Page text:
“Everything was alright” on Nov. 16 at Jake Nevin Field House for the annual fall concert, even though the venue was only half-filled and the general admission audience initially appeared aloof and uninterested.
Alternative rockers Motion City Soundtrack headlined the night, while Mae, Anberlin and Metro Station performed opening sets.
The Campus Activities Team coordinated the concert.
“The musical events committee of CAT works very hard every year to bring great acts to entertain students,” said Abbey Carr, CAT’s music events co-coordinator. “We spend a lot of time researching the acts and the preferences of students.”
Both Metro Station and Anberlin set the mood for the night with their sets, and then Mae took the stage.
Though the band members seemed to be playing almost lethargically at first, audience members seemed to respond to their laid-back approach.
The crowd responded when the band performed older music, such as “Suspension,” and the crowd clapped along to “Embers and Envelopes,” the band’s debut single from over four years ago.
As the auditorium lights dimmed, Motion City Soundtrack took the stage to eerie, synthesized, almost extra-terrestrial music, while bright strobe lights flashed and purple and blue lights illuminated the audience. Students rushed the stage in anticipation of Motion City Soundtrack’s pop-punk sound.
Motion City Soundtrack played a wide variety of its music, ranging from its first album to the latest, “Even if it Kills Me.” The band played older songs such as “My Favorite Accident” and new songs such as “This is For Real.”
At one point in the show, lead singer Justin Pierre was accompanied on stage by a pianist introduced to the crowd as Angelina.
Her presence added a softer feeling and mellow, piano-based ballads as opposed to the majority of the music, which was dominated by a harder rock sound.
When Motion City Soundtrack played its next song, “Antonia,” Pierre stopped in the middle, forgetting the lyrics.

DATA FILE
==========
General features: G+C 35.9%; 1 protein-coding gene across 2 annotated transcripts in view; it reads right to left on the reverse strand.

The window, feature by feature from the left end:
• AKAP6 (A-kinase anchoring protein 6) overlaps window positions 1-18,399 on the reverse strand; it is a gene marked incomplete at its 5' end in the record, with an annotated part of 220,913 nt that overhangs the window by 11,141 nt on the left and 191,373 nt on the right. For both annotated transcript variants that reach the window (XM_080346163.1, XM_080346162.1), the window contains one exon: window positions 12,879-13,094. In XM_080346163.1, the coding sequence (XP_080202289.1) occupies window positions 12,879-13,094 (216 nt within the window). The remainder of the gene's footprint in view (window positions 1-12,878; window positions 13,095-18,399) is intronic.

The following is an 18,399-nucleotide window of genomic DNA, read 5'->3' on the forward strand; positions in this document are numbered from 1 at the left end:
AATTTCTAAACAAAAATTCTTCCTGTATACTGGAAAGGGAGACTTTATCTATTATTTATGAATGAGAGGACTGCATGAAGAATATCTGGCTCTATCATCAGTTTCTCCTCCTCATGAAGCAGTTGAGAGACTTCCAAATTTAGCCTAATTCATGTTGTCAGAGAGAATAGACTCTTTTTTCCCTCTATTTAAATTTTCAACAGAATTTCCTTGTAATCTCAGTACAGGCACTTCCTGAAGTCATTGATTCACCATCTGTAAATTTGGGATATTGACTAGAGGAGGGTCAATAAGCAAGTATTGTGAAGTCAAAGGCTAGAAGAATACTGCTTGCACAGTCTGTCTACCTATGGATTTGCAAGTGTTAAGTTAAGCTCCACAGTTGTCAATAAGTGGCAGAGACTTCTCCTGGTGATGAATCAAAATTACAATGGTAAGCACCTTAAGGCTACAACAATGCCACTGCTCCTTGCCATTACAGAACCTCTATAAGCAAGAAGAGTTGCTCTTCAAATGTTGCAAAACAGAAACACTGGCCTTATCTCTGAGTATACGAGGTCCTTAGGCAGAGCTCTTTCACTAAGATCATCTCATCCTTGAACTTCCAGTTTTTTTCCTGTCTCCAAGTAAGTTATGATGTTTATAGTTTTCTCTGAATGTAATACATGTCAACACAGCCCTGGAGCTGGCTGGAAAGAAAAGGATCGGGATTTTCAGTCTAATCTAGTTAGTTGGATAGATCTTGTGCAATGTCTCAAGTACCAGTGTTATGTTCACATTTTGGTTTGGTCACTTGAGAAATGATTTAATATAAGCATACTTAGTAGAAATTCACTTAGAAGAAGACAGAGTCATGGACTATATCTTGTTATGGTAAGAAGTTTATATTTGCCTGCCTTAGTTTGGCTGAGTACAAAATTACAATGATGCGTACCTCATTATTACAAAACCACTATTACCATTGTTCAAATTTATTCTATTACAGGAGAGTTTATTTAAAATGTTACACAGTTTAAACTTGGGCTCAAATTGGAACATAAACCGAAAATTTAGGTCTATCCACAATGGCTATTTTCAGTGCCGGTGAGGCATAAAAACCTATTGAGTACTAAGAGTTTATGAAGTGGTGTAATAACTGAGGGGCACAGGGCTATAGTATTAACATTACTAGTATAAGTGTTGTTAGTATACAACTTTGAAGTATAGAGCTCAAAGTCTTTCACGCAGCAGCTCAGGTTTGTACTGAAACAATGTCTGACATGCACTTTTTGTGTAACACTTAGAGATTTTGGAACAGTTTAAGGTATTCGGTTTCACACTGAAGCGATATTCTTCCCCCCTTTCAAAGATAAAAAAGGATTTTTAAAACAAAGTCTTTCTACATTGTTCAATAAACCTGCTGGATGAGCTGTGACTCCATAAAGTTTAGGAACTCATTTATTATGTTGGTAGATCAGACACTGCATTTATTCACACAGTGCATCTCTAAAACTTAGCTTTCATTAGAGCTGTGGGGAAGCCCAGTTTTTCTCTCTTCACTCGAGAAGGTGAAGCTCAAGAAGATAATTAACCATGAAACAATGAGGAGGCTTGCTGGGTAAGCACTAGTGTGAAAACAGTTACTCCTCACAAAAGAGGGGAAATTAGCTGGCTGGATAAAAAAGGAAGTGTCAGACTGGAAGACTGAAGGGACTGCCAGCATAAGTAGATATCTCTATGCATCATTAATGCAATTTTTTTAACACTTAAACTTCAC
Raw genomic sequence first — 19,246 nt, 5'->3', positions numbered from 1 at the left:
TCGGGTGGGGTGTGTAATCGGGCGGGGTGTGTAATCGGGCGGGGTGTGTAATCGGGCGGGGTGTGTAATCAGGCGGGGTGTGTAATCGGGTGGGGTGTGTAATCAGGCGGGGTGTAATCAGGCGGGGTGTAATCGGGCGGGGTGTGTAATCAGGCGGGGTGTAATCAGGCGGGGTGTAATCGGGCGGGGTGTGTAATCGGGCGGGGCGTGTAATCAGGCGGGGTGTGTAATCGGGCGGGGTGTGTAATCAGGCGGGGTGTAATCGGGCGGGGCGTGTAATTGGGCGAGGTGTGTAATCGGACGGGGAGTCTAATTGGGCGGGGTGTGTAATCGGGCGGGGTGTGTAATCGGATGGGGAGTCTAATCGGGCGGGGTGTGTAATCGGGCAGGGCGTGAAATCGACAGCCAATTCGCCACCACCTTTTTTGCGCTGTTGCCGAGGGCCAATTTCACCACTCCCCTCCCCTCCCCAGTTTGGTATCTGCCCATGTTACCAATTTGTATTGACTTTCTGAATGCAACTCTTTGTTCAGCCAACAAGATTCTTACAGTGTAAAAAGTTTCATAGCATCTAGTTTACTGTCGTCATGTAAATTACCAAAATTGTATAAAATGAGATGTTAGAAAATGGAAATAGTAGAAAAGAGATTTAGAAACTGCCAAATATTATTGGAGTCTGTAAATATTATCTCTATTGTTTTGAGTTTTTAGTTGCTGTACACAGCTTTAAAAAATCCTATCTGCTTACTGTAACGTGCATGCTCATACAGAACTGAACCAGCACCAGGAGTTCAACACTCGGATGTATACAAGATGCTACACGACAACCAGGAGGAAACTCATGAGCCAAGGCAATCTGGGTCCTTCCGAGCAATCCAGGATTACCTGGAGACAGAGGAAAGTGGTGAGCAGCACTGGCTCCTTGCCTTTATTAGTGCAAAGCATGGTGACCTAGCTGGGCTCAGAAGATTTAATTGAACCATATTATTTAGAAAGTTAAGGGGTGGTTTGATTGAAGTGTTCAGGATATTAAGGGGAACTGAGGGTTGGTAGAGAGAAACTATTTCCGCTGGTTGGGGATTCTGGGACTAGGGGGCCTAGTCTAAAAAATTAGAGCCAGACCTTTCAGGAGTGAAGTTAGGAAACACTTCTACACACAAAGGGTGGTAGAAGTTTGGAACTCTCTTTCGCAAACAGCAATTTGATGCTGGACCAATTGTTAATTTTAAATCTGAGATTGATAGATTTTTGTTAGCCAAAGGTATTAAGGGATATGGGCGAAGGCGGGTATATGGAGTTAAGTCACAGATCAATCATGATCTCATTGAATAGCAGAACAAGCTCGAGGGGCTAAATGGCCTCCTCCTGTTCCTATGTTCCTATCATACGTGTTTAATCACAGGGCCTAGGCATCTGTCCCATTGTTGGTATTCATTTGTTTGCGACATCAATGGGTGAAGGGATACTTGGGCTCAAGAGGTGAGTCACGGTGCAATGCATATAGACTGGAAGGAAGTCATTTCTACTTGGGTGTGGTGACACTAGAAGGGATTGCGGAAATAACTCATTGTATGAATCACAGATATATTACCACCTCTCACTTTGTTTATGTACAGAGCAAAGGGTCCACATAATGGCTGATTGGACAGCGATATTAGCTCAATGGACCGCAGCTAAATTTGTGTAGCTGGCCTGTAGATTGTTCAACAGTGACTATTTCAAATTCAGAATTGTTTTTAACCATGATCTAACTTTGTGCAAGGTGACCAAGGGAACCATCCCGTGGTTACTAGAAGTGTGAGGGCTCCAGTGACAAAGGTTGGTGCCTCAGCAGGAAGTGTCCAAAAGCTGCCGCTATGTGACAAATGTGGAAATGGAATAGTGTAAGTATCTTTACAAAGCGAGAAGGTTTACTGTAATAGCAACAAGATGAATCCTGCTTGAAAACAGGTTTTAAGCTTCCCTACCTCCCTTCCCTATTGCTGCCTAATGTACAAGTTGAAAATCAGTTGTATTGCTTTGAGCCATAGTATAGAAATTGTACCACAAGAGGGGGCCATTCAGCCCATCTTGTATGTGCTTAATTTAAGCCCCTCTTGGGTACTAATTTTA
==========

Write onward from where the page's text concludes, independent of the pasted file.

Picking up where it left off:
The crowd seemed disappointed, as most had been enjoying the performance, but Pierre laughed it off, and the audience enjoyed the rest of the song as if the interruption never happened.
Motion City Soundtrack ended its set with the breakthrough single, “Everything is Alright.” Every student in the audience, including a group of CAT volunteers, sang and danced along.
Many said that the concert was less exciting than others due to the small number of people in a rather large auditorium.
Others said they had expected the concert to be as big as last year’s show, which featured the All-American Rejects.
“I came to see All-American Rejects last year, and it was fun,” sophomore Jeff Smith said.
Many agreed that because more popular artists have performed at the University in the past, the turnout out for Motion City Soundtrack was disappointing.
“Motion City Soundtrack isn’t really that big,” freshman Kevin D’Angelo said. “It would be more popular if someone bigger came.”
Despite the initial unenthusiastic response, the excitement grew as each band performed, culminating with deafening cheers as the lights went out just before Motion City Soundtrack took the stage.
Overall, CAT said the event was a success, despite the turnout.
“The night was practically flawless,” Carr said. “We had a lot of great volunteers that helped the night go quickly, and we all had a lot of fun.”